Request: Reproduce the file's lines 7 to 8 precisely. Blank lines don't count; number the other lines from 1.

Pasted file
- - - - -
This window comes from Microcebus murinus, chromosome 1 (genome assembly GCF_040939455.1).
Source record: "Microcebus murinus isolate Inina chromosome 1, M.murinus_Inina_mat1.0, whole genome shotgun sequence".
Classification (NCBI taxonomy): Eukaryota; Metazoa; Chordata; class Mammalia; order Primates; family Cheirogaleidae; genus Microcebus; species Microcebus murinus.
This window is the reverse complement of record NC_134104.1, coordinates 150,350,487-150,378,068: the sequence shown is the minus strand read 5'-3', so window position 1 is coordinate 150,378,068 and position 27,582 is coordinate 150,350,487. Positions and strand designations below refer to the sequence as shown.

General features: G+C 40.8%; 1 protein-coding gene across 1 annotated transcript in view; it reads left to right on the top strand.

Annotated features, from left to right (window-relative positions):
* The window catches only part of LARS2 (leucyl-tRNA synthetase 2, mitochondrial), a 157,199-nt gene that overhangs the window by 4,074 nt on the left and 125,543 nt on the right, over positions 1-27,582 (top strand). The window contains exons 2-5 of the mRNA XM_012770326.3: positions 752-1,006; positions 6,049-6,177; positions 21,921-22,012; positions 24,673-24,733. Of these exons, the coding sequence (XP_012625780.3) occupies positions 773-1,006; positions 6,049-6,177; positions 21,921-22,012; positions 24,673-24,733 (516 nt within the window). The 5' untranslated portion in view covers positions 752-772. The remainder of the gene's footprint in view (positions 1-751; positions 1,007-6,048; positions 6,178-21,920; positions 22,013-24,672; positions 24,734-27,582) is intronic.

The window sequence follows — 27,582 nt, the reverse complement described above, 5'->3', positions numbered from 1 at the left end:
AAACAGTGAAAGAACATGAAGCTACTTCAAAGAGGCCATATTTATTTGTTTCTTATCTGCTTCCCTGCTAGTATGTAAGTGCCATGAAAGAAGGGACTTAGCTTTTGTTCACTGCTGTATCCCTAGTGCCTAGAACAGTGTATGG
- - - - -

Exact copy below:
* The window catches only part of LARS2 (leucyl-tRNA synthetase 2, mitochondrial), a 157,199-nt gene that overhangs the window by 4,074 nt on the left and 125,543 nt on the right, over positions 1-27,582 (top strand). The window contains exons 2-5 of the mRNA XM_012770326.3: positions 752-1,006; positions 6,049-6,177; positions 21,921-22,012; positions 24,673-24,733. Of these exons, the coding sequence (XP_012625780.3) occupies positions 773-1,006; positions 6,049-6,177; positions 21,921-22,012; positions 24,673-24,733 (516 nt within the window). The 5' untranslated portion in view covers positions 752-772. The remainder of the gene's footprint in view (positions 1-751; positions 1,007-6,048; positions 6,178-21,920; positions 22,013-24,672; positions 24,734-27,582) is intronic.

The window sequence follows — 27,582 nt, the reverse complement described above, 5'->3', positions numbered from 1 at the left end: